Your Doshas are:

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You may find that you have one prominent dosha, or perhaps you also have a secondary dominant dosha. Some people may have a relative balance across all three doshas, this is called ‘Tridoshic’.

Definition of Dosha

There is no direct translation of the word ‘dosha’, as no parallel exists in western culture. Common translations include ‘biological humors’ or ‘natural energetic forces.’

Three three doshas are each composed of a pair of elements: Vata is ether and air; Pitta is fire and water; and Kapha is earth and water. Each one expresses uniques blends of characteristics and qualities ranging between the physical, mental, emotional, and spiritual. Although every human body has all three of the doshas, it is common for each of us to have one, or perhaps two, dominant doshas that contribute to our our primary features and overall personality.

Prakriti: Original Constitution

Prakriti is a complex term in Vedic philosophy; however, when ayurveda refers to prakriti, it means one’s original constitution. Prakriti refers to the inherent balance of the doshas from the point of each body’s creation.

Ayurveda considers that the unique constitution of a person is determined at conception, and that our psychological and physiological tendencies are similarly set at this point. For example, prakriti determines an individual’s power of digestion, thickness of skin, luster of hair, and reaction to emotional stress. The prakriti remains the same throughout life, as it is the foundation of our mental and bodily structure.

Vikruti: Current State of Imbalance

After conception, we become exposed to all sorts of factors that may affect the balance of the doshas that make up our original constitution. When we are exposed to an environment that is less than optimal, the three doshas become disturbed and affect the natural physiology of the mind-body system. Some symptoms of imbalance are manageable and slip practically unnoticed into our lives, while major imbalance results in a diseased state.

Vikruti refers to the current state of the three doshas and how they are presently expressing themselves within the body and mind. The vikruti helps us to understand the nature of imbalance and the symptoms we may be experiencing.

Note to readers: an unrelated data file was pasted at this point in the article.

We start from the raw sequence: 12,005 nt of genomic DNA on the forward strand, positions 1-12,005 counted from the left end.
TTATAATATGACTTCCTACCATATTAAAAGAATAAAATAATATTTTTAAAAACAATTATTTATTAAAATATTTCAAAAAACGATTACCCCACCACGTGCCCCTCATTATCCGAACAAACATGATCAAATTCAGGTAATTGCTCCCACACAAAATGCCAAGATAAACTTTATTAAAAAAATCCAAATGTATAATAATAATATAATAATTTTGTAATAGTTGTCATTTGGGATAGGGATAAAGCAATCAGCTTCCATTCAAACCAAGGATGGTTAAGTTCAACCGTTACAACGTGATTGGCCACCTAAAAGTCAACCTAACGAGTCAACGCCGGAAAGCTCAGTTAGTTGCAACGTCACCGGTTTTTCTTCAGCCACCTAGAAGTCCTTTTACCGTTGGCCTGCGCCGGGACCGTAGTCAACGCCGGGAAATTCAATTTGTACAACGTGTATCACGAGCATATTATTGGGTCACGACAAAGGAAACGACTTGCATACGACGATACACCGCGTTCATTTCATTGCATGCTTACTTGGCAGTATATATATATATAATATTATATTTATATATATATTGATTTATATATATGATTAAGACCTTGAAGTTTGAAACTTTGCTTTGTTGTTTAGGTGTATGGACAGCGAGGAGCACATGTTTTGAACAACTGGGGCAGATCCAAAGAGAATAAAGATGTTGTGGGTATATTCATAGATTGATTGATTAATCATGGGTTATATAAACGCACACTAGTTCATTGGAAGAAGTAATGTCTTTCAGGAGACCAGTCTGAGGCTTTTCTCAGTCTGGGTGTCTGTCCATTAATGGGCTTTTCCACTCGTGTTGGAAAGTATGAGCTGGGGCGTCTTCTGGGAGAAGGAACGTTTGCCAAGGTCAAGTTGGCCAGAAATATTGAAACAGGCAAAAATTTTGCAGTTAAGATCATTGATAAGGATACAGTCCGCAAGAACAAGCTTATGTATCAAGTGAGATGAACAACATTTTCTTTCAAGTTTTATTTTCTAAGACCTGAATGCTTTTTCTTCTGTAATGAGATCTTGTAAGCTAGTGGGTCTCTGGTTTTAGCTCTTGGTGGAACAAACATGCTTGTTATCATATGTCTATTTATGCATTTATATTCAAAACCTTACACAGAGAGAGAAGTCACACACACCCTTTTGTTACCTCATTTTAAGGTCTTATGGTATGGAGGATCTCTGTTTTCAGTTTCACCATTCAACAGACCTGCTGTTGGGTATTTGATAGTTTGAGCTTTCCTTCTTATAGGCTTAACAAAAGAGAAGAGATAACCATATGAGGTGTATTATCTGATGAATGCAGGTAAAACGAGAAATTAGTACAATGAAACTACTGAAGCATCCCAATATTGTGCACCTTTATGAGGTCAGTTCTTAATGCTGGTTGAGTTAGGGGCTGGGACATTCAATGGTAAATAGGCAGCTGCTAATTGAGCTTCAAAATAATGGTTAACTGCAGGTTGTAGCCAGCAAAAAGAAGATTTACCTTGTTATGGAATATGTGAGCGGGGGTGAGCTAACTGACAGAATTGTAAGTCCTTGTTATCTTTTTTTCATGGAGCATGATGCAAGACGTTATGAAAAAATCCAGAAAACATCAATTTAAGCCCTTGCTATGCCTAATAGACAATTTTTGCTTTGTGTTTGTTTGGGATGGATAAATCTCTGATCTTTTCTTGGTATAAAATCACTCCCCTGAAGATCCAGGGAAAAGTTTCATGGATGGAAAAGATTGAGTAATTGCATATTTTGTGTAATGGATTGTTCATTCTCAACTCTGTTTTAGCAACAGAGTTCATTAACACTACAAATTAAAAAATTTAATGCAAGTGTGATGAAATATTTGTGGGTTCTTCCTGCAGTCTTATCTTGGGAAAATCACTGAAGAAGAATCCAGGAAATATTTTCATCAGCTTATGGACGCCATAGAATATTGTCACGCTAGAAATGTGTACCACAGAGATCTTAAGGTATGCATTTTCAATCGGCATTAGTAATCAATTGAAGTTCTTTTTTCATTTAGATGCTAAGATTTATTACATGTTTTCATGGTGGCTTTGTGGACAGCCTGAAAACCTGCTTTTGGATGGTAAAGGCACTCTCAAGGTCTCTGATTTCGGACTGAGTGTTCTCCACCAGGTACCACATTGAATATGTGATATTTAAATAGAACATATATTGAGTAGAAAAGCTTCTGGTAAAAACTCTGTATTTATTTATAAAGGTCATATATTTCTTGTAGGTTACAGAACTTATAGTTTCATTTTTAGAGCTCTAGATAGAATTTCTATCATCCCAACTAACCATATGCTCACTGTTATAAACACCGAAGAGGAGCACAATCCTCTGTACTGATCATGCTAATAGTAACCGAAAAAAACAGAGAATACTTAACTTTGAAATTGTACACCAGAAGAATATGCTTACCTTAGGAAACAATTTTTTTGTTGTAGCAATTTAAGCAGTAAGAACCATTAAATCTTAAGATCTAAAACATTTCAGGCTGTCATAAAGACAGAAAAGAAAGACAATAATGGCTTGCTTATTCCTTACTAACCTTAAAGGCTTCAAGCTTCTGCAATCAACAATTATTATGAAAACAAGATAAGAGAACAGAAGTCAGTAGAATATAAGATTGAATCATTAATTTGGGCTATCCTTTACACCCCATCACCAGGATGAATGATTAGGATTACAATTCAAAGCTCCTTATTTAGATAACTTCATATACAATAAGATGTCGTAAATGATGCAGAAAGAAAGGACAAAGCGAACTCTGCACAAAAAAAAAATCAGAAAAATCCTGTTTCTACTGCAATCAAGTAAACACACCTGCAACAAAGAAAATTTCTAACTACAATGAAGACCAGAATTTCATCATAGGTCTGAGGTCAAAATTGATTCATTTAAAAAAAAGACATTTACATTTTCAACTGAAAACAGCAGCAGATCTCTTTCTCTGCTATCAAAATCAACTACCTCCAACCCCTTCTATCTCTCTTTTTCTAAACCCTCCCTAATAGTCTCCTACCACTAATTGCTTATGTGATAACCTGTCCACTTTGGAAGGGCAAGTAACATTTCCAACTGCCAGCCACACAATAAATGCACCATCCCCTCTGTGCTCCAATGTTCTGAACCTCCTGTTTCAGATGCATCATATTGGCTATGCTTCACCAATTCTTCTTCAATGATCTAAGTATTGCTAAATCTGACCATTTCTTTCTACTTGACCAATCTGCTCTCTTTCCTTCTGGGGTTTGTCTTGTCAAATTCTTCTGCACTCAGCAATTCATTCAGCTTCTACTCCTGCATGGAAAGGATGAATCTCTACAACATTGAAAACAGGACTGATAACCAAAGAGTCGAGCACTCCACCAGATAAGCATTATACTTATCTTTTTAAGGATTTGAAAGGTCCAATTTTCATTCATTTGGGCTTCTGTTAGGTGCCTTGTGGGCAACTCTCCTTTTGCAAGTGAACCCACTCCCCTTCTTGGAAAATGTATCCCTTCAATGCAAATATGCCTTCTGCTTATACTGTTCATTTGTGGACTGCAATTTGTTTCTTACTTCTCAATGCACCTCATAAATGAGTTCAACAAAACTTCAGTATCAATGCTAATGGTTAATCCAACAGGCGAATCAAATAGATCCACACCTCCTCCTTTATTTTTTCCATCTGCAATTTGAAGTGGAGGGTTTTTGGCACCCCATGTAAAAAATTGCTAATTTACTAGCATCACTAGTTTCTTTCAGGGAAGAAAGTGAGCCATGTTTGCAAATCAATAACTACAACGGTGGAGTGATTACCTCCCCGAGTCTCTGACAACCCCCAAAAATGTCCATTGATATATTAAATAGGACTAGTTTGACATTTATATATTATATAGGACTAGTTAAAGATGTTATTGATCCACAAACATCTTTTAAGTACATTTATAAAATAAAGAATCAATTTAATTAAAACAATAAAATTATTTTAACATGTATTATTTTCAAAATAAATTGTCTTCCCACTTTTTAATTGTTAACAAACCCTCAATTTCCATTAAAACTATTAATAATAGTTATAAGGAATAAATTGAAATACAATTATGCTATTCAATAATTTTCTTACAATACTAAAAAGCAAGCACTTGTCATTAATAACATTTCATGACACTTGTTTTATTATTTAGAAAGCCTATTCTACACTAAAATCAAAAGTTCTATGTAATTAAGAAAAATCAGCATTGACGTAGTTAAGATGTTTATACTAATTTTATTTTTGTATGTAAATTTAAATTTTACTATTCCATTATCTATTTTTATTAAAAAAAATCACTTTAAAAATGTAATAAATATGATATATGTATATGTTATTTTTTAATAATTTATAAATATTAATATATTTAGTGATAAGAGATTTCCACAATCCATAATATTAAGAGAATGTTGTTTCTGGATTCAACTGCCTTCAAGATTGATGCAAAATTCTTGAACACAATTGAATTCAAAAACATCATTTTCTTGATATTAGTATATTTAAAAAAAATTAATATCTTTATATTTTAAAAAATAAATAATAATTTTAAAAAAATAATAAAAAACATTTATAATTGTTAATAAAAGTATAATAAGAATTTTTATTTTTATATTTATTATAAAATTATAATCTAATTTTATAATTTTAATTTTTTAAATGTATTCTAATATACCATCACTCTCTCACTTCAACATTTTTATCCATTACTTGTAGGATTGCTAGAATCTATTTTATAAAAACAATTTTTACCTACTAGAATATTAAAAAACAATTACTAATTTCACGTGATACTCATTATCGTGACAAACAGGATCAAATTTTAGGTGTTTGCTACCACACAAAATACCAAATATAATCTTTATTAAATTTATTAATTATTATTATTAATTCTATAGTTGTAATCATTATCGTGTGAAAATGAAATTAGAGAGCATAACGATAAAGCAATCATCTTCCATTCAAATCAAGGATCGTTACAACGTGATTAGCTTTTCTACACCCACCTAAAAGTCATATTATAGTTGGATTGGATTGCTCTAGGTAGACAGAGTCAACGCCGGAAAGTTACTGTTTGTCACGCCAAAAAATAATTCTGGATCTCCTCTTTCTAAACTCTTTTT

In an ideal situation, the vikruti would match the prakriti. This would be an indication that the internal environment is balanced. However, due to the nature of our modern lifestyles, it is very rare to find someone who is completely in balance. Therefore, we use the vikruti to inform us which areas need addressing in order to return to alignment with our original constitution.

What’s Next?

Now you have a clearer idea as to the nature of your doshic balance, spend a little time getting to know your dominant dosha. If you are experiencing any symptoms that relate to your dosha, see if you can gain an understanding of potential causes and look into how to optimize your diet and lifestyle to suit your individual make-up.

If you have two predominant doshas, or if you are tridoshic, then try to determine the different areas where each dosha seems to be in charge. For example, you may have the physical characteristics of kapha, the mental characteristics of vata, and be experiencing some symptoms of pitta in the digestive system. If this is the case, you may consider adopting a pitta pacifying diet and incorporating some vata pacifying lifestyle practices.

The goal of ayurveda is always to try to restore and maintain internal balance. The diet and practices that the body most needs can change at any given time due to the season, environment, stress levels, or a whole number of different factors. By being sensitive to how your body and mind are feeling, learning to nurture yourself in the right way will become an intuitive practice.

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